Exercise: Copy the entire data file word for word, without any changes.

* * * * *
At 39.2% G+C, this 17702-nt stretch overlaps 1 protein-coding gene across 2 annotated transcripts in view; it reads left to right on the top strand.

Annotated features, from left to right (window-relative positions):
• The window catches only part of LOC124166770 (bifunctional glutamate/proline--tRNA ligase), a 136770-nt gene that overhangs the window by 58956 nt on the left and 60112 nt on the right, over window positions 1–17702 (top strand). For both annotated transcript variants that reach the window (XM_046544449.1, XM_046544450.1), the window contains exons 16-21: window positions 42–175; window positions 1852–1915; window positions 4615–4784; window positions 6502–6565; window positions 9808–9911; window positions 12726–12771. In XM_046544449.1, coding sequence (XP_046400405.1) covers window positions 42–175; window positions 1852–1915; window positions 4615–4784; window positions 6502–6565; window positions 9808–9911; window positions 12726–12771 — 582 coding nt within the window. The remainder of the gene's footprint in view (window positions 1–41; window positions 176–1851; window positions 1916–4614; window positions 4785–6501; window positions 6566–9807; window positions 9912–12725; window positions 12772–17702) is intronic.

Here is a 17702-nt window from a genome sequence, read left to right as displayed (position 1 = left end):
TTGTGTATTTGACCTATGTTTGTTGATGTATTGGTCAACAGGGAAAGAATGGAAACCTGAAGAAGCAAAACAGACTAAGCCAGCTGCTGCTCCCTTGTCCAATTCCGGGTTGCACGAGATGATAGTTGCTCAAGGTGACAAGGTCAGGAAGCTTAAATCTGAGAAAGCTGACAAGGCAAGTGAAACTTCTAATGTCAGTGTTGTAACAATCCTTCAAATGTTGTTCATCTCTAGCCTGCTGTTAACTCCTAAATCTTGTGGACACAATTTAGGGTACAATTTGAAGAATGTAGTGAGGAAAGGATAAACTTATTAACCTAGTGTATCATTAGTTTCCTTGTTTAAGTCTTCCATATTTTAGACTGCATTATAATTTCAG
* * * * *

At 39.2% G+C, this 17702-nt stretch overlaps 1 protein-coding gene across 2 annotated transcripts in view; it reads left to right on the top strand.

Annotated features, from left to right (window-relative positions):
• The window catches only part of LOC124166770 (bifunctional glutamate/proline--tRNA ligase), a 136770-nt gene that overhangs the window by 58956 nt on the left and 60112 nt on the right, over window positions 1–17702 (top strand). For both annotated transcript variants that reach the window (XM_046544449.1, XM_046544450.1), the window contains exons 16-21: window positions 42–175; window positions 1852–1915; window positions 4615–4784; window positions 6502–6565; window positions 9808–9911; window positions 12726–12771. In XM_046544449.1, coding sequence (XP_046400405.1) covers window positions 42–175; window positions 1852–1915; window positions 4615–4784; window positions 6502–6565; window positions 9808–9911; window positions 12726–12771 — 582 coding nt within the window. The remainder of the gene's footprint in view (window positions 1–41; window positions 176–1851; window positions 1916–4614; window positions 4785–6501; window positions 6566–9807; window positions 9912–12725; window positions 12772–17702) is intronic.

Here is a 17702-nt window from a genome sequence, read left to right as displayed (position 1 = left end):
TTGTGTATTTGACCTATGTTTGTTGATGTATTGGTCAACAGGGAAAGAATGGAAACCTGAAGAAGCAAAACAGACTAAGCCAGCTGCTGCTCCCTTGTCCAATTCCGGGTTGCACGAGATGATAGTTGCTCAAGGTGACAAGGTCAGGAAGCTTAAATCTGAGAAAGCTGACAAGGCAAGTGAAACTTCTAATGTCAGTGTTGTAACAATCCTTCAAATGTTGTTCATCTCTAGCCTGCTGTTAACTCCTAAATCTTGTGGACACAATTTAGGGTACAATTTGAAGAATGTAGTGAGGAAAGGATAAACTTATTAACCTAGTGTATCATTAGTTTCCTTGTTTAAGTCTTCCATATTTTAGACTGCATTATAATTTCAG